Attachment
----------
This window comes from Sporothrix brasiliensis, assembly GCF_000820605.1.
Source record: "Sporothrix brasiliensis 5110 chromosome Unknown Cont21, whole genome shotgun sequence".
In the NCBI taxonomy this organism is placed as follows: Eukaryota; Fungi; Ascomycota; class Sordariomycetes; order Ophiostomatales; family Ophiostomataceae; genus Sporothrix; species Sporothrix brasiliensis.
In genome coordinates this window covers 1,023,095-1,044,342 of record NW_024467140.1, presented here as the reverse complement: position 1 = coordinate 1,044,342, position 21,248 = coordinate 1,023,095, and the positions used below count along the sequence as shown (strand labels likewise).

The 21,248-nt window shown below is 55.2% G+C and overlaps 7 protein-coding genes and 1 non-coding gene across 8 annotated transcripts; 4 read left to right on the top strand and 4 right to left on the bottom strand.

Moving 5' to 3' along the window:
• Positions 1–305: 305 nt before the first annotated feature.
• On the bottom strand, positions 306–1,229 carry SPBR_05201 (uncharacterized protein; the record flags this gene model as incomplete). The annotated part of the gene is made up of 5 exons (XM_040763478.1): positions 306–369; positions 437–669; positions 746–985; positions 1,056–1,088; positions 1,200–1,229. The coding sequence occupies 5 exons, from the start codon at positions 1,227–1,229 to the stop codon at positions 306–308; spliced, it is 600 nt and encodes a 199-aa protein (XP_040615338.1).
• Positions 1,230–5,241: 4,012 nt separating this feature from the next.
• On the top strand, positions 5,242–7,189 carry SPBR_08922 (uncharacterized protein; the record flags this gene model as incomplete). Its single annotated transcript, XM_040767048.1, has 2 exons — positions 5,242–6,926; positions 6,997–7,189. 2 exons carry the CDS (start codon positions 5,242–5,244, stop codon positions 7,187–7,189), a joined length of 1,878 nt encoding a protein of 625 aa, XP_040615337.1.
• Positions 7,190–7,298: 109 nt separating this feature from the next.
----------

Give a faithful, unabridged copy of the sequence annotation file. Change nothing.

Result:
This window comes from Sporothrix brasiliensis, assembly GCF_000820605.1.
Source record: "Sporothrix brasiliensis 5110 chromosome Unknown Cont21, whole genome shotgun sequence".
In the NCBI taxonomy this organism is placed as follows: Eukaryota; Fungi; Ascomycota; class Sordariomycetes; order Ophiostomatales; family Ophiostomataceae; genus Sporothrix; species Sporothrix brasiliensis.
In genome coordinates this window covers 1,023,095-1,044,342 of record NW_024467140.1, presented here as the reverse complement: position 1 = coordinate 1,044,342, position 21,248 = coordinate 1,023,095, and the positions used below count along the sequence as shown (strand labels likewise).

The 21,248-nt window shown below is 55.2% G+C and overlaps 7 protein-coding genes and 1 non-coding gene across 8 annotated transcripts; 4 read left to right on the top strand and 4 right to left on the bottom strand.

Moving 5' to 3' along the window:
• Positions 1–305: 305 nt before the first annotated feature.
• On the bottom strand, positions 306–1,229 carry SPBR_05201 (uncharacterized protein; the record flags this gene model as incomplete). The annotated part of the gene is made up of 5 exons (XM_040763478.1): positions 306–369; positions 437–669; positions 746–985; positions 1,056–1,088; positions 1,200–1,229. The coding sequence occupies 5 exons, from the start codon at positions 1,227–1,229 to the stop codon at positions 306–308; spliced, it is 600 nt and encodes a 199-aa protein (XP_040615338.1).
• Positions 1,230–5,241: 4,012 nt separating this feature from the next.
• On the top strand, positions 5,242–7,189 carry SPBR_08922 (uncharacterized protein; the record flags this gene model as incomplete). Its single annotated transcript, XM_040767048.1, has 2 exons — positions 5,242–6,926; positions 6,997–7,189. 2 exons carry the CDS (start codon positions 5,242–5,244, stop codon positions 7,187–7,189), a joined length of 1,878 nt encoding a protein of 625 aa, XP_040615337.1.
• Positions 7,190–7,298: 109 nt separating this feature from the next.